A List Apart


Valentines to the Web

Valentines to the Web

O, love! O paradox divine! ’Tis constancy toward an object that forever changes. We asked ALA’s readers (and a few invited experts) what they love today about that repository of our mutual affection, the web. Herewith, a handful of their loving replies.

Greg Altuna, web designer

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…even though laying out with CSS can be difficult and brain-stressing sometimes, it is still far more powerful than using tables, etc. and I can’t believe others out there cannot see that! My plan? To take over the world, spin it backwards in time like Superman, and do away with tables all together.

Faruk Ates, Web Kaizen specialist

What I love about the Web is everything: the good, the bad and the ugly. The good makes me proud of my fellow men and women who have created the good. The bad inspires me to learn more and show others how to create the good, to the best of my abilities. The ugly is what I think is nothing but a diamond in the rough (iWeb for example),  something that needs polishing (and lots of it) but which has potential. The ugly thus also represents the evolutionary nature of the Web, how things must be improved upon continuously and how this is a learning process for one and all.

Chris Batchelor, web developer

I love: the combined power and simplicity of Ruby on Rails, making web application development a real joy!

Ryan Ballantyne, student / web developer

The DOM (and manipulating it with JavaScript), the flexibility of CSS

Darren Brean, web developer

Extensions to customise Firefox. Surf cams. Desktop widgets such as Konfabulator. Huge amounts of free/open source applications. Help forums. Large amounts of free mail space (i.e. GMail, Yahoo!).

Nathan Brown, technical director

RSS: Great use of current technology, and probably the most successful use of XHTML to date. The ability to bring in information from recognized resources (e.g. ALA) into your own site, really empowers average website owners to expand the services/usefulness of their sites.

Flash 8: Haven’t seen it really used yet (tech/webcam examples are great tho!)  but the possibilities of some really cool stuff really gets me excited.

AJAX: Great, the ability of creating cross-browser, server independent tools makes me drool… as long as security issues are managed, this is a great step for the web.

Kevin Callender, web developer

Being able to fully customise our web experiences nowadays. From search engines to photo galleries. Where will it end?

Meeting the authors of some of the web standard blogs out there in the flesh! e.g. Dave Shea, Jeremy Keith.

Being able to save time doing stuff (shopping, dev. or downloading) on the web during the week, to have time to relax in the present world at the weekend.

…the way the web is being crafted lovingly by all developers/designers who care about their code, including me!

Robin Cawser, student  

Reading Joshuaink.com. That web standards are becoming more widespread.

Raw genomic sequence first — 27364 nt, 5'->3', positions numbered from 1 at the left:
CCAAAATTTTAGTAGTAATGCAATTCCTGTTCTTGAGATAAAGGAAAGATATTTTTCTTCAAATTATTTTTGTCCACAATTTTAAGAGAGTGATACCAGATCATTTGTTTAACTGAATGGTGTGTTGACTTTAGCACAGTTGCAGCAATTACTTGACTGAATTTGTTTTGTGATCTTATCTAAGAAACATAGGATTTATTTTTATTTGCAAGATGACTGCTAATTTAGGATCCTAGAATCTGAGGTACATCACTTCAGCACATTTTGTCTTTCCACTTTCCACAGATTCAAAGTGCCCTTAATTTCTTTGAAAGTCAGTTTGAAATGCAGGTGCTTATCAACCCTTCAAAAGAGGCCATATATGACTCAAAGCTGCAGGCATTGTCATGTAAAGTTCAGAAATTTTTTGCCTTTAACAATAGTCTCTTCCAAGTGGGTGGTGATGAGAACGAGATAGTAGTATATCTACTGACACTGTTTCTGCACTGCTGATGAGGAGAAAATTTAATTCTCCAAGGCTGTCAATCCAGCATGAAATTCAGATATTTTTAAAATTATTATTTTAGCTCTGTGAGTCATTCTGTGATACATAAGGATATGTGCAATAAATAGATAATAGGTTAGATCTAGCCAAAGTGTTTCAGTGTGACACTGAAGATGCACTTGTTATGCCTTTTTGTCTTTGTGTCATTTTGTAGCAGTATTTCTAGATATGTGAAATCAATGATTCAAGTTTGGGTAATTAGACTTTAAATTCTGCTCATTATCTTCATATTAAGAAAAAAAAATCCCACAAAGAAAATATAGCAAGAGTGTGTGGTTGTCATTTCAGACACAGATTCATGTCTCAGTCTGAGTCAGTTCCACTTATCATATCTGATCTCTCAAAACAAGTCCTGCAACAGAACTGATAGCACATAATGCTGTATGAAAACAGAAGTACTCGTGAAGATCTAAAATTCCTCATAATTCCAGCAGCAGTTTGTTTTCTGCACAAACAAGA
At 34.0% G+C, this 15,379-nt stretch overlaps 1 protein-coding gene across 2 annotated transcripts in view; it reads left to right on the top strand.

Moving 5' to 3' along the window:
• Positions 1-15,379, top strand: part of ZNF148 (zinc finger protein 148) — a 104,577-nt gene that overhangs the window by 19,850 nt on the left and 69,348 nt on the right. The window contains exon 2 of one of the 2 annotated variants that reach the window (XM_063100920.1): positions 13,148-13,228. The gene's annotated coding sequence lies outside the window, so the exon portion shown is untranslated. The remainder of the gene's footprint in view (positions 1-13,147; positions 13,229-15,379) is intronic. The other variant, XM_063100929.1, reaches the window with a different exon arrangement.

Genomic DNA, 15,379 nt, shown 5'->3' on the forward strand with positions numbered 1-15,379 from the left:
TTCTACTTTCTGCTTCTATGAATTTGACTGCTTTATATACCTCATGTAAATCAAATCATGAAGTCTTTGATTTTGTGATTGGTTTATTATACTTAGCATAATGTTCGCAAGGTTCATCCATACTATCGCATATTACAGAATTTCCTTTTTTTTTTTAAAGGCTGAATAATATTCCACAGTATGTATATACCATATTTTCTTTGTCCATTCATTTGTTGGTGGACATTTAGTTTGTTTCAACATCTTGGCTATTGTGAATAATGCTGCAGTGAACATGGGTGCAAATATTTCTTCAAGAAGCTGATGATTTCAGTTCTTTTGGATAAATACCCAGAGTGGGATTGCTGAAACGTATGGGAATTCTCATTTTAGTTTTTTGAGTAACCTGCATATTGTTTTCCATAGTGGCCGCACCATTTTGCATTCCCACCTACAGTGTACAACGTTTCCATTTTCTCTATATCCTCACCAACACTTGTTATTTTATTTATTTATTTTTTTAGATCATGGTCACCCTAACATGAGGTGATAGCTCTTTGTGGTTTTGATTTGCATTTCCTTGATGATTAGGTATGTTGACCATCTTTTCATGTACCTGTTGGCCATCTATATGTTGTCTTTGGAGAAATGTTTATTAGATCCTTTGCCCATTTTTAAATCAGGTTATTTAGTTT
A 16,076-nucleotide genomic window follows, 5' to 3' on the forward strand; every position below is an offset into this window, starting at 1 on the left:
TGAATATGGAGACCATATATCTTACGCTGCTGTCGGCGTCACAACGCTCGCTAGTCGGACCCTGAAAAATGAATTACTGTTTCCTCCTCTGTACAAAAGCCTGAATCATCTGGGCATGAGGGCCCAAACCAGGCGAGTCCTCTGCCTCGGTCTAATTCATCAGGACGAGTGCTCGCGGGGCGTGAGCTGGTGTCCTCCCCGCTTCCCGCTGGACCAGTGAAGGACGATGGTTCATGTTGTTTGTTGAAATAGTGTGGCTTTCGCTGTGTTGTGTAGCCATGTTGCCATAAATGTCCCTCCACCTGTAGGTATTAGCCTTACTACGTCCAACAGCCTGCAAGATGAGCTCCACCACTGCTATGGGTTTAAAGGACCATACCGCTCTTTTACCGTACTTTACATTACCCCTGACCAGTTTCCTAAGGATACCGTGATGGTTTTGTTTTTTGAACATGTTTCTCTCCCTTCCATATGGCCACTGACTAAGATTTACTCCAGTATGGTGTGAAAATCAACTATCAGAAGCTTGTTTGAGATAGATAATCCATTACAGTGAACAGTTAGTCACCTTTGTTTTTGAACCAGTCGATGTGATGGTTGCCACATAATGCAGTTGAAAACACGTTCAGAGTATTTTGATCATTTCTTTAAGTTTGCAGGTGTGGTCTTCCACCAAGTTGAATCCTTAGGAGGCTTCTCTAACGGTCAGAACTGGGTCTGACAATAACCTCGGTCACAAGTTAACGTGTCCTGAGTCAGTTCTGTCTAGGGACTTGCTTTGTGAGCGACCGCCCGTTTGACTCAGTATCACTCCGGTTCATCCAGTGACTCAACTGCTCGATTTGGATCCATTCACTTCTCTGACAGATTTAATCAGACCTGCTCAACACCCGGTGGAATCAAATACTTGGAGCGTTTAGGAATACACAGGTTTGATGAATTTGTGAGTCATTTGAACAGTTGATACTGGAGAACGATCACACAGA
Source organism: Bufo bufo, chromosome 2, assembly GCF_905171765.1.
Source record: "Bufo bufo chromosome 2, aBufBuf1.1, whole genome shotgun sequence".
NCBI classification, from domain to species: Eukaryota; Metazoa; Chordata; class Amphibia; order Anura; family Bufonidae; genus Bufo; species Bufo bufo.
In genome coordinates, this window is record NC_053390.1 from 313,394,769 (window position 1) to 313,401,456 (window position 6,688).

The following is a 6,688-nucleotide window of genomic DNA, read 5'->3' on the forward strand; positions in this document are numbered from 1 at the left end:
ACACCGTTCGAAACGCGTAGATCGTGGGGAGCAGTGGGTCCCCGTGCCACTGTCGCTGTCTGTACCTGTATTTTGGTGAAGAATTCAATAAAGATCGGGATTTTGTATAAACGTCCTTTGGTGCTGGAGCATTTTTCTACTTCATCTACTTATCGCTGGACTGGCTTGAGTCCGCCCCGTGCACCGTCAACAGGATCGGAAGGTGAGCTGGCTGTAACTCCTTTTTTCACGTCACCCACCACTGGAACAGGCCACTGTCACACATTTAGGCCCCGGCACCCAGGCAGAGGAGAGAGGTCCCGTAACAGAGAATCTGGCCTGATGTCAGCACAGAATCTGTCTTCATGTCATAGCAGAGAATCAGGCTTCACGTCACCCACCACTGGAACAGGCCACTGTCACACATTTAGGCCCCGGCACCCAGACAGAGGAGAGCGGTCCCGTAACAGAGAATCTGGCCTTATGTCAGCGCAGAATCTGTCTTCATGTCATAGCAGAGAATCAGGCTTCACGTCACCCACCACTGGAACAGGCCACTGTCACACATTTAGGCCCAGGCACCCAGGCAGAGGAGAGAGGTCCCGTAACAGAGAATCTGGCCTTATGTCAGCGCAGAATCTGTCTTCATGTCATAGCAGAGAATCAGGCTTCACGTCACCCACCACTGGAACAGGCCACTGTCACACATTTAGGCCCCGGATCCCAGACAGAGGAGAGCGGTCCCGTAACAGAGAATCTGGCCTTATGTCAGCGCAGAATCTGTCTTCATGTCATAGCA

Ian Corey, filmmaker / designer  

Google video.

This is a user-centered, user-created index of videos which I like to think will become something comparable to the Library of Congress. Currently there are hundreds of hours of interviews from the American Academy of Television with everyone from Mr. Rogers to Michael J. Fox. And just as many skateboarding accidents.

Searching the index reminds me of the old days of just typing words into a search engine and following them where ever they would take me. I mean come on. Seriously.

Cindy Couldwell, designer and photographer

last.fm. I can have my own streaming radio station? I can find friends with similar music interests? And I can do it with next to no effort? Rad!

blogger.com. My brilliant and hilarious friends can publish their ideas anywhere and any time. And they don’t have to ask me for help anymore. Phew!

Candy Hearts: Flickr and Google

flickr, del.icio.us, etc. The social web is pretty exciting. Back when the Internet was invented (which is the same day that I discovered it in 1995), everyone thought it was going to be the great freedom-maker—anyone could publish anything! We came to realize that (a) corporations own the internet and (b) the Web was being over run by every company thinking it needed a website. It was all e-commerce all the time. Well, we’re back with easy-to-use tools that allow users to be publishers, for real this time.

Tagging. Tagging is back. Folksonomy is brilliant. Put the power in the hands of the people.

Sean Curtis, web developer

Tables are dead, AJAX ain’t new,
CSS is sweet, A List Apart is too.

I love the amount of nicely laid out CSS sites that are popping up everywhere.  I love the whole blog thing (WordPress has done wonders).  I love the amazing new things happening with AJAX.  I love how Microsoft are at least putting some effort into fixing some of the well known IE CSS bugs.  Finally I love sites such as ALA, Simple Bits, PositionIsEverything, Snook.ca and CSSZenBeauty (which really won me over for CSS).

Nicola D’Agostino, journalist, translator, occasional print and web designer and musician

What I love: the many tools which are available, both as software and resources/services online. The voices of those who fight hype with irony. Web Archive, Google Cache and those who try to preserve the shifting sands of the world wide web.